back to article Intel's Windows 8 tablet Atom chip yields up its secrets

Intel has begun to reveal what's inside the next generation of tablet- and smartphone-specific Atom processors, codenamed respectively Clover Trail and Clover Trail Plus. Clover Trail, which the chip giant has been dropping hints about since mid-2011, has been designed "from the ground up" for Windows 8 but builds on the current …

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Anonymous Coward

Incredible that that lot fits into 14mm². Looking forward to a non locked-down thinner and lighter netbook replacement. Just hope that decent Linux support for the graphic hardware is forthcoming.

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Trollface

When that comes..

I'll be sure to ask the Easter bunny to pass my request onto Santa.

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FAIL

It's not 14mm^2 but 196mm^2.

14mm on each side is not the same as 14mm^2.

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FAIL

Re: It's not 14mm^2 but 196mm^2.

Umm no, that's it exactly what it is. It's 14mm^2 (14 millimetres *squared*), which is not the same as 14 square millimetres.

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Megaphone

I'd have to be bribed quite a bit to buy a computer with an Atom processor inside.

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Silver badge

> I'd have to be bribed quite a bit to buy a computer with an Atom processor inside.

It does seem like a rather "special" application. They cost about 3/4 of an old core2 but do so much less and are likely to be on a hobbled motherboard.

Why would you stick a brand new, bloated OS on a low-power cpu? Are consumers going to be able to get a cheap server version of W8 with the desktop removed from the kernel?

Product positioning gone bad, I think.

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HMB

If it runs Windows 8 smoothly...

So long as it runs smoothly, then what's the big difference between this and the ARM chip? With ARM it's all hardware video encode / decode. There really such a gap?

And you get to run x86 windows software on a tablet.

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Silver badge
Headmaster

Re:"Why would you stick a brand new, bloated OS on a low-power cpu? "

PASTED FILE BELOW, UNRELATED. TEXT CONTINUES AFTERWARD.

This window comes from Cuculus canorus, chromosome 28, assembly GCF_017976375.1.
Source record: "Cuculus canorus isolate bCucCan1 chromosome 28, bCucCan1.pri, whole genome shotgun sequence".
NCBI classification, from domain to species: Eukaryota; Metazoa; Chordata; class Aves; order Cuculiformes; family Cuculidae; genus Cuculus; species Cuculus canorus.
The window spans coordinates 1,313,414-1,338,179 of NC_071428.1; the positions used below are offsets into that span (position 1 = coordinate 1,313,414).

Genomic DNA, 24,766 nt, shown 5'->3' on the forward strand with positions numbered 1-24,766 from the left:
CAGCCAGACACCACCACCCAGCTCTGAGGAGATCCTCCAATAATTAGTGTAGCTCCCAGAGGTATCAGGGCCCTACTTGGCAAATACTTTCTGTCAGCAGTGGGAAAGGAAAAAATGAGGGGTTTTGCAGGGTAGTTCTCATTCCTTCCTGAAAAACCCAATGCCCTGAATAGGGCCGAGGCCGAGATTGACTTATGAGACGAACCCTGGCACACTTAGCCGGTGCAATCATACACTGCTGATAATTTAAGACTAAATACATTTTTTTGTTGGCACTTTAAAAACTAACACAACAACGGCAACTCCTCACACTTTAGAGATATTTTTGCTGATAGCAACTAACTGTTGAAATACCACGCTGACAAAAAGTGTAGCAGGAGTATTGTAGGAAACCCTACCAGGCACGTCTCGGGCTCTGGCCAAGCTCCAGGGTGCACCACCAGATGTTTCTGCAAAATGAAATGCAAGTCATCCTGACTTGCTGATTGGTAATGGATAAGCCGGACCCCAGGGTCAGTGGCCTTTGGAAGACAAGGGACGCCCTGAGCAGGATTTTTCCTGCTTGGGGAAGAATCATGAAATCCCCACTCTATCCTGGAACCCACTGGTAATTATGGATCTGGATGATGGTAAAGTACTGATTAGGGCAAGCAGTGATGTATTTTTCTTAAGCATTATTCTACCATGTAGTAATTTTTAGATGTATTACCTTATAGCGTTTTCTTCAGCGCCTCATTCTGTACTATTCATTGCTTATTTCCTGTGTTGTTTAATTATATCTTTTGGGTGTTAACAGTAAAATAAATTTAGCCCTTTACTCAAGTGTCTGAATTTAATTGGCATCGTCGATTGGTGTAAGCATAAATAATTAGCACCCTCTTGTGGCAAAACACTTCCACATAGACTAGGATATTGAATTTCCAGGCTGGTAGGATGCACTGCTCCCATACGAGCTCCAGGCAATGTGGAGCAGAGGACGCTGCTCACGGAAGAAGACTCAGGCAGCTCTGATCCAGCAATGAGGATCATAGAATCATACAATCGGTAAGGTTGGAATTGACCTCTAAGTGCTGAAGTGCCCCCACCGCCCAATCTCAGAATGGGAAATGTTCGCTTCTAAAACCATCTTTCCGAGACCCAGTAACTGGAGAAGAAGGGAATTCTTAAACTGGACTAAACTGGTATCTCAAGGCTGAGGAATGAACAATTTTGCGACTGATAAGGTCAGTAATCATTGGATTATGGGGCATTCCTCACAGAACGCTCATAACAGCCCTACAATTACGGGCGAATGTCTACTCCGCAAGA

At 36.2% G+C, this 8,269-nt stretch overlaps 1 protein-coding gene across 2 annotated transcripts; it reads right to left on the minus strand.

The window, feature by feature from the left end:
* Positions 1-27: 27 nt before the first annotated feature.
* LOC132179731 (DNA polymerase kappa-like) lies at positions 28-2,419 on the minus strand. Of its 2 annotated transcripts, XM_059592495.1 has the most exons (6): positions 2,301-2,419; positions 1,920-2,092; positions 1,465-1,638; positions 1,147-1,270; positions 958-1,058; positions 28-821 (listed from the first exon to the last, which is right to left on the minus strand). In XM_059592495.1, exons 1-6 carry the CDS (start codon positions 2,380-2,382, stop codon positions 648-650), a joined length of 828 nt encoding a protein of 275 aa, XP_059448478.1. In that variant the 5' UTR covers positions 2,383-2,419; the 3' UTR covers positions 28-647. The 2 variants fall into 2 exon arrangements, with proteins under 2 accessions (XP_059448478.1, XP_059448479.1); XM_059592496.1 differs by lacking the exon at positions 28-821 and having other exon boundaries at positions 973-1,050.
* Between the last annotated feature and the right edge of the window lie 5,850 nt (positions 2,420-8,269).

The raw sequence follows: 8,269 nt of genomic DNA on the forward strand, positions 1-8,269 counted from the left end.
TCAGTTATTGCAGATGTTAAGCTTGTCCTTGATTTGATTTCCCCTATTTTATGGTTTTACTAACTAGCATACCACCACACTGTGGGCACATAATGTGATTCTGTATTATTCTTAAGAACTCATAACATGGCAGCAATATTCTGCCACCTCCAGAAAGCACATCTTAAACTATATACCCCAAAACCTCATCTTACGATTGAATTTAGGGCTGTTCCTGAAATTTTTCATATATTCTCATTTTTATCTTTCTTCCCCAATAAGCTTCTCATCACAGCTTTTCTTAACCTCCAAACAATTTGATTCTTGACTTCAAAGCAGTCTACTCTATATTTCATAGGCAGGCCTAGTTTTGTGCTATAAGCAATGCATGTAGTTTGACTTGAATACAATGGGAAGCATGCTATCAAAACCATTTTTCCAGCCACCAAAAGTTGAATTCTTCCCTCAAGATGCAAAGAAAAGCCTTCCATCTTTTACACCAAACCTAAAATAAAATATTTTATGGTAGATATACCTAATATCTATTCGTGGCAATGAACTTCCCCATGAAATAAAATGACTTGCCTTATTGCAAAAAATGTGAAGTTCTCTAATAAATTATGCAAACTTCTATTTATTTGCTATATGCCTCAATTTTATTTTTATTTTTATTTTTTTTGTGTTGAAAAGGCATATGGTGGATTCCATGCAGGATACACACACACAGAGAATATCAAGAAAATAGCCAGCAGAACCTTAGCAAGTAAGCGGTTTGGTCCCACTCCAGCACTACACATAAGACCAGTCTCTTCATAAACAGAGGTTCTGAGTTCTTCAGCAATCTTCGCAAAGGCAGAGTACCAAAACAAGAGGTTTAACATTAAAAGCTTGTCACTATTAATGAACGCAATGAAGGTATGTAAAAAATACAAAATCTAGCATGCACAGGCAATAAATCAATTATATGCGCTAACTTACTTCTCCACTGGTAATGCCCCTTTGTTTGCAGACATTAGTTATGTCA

The tablet version of Clover trail can (although dual core) can under certain tasks "emulate" a quad core cpu. It is in fact rather more powerful than previous atoms (although I admit that would not be hard) and significantly less battery demanding. Other criticisms of Win8 to one side, bloated it certainly is not. It is in fact respectably more power efficient and noticeably nippier than Win7. You have of course tried it on a tablet yourself that was previously running Win7 so you could make a direct comparison, just like I have?

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Anonymous Coward

I could think of some applications for this...

...other than tablets and phones. Right now I have a dinky Atom as an always on home machine. This could be nice - assuming the performance is really there - as a low power dual purpse HTPC and always on server.

Of course, pricing and consequently value for Atoms has never really been too attractive (most Atom boards on New Egg are more expensive than the Atom machines I purchased on sale - not to mention AMD's low power boards at less than 2/3 the Intel cost) so it would need to be a pretty significant increase in performance and comparable prices to today to make sense for me.

It would be nice, for example, to be able to run HD Netflix (Silverlight's GPU acceleration sucks) on a low power board. If this new Atom can actually handle that remains to be seen.

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JDX
Gold badge

Why would you stick a brand new, bloated OS on a low-power cpu?

Where do you get Bloated from? W8 is by all accounts nippier than W7 which was nippier than Vista.

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Silver badge

The last leaked road map I saw..............

................implied middle of 2013 some time.

"At some point in the future - Intel's not saying precisely when - a new architecture produced at 22nm will be introduced to supersede it. The new tablet-centric version is codenamed Bay Trail. ®"

If they are not talking about a die shrink of Clover trail first followed by a architecture change with Bay trail, it implies a new architecture combined with a die shrink in one hit. If the leaks are within hailing distance of reality that combination of tick and tock will deliver a hell of a jump in both processing and graphics as well as a very big improvement in power efficiency.

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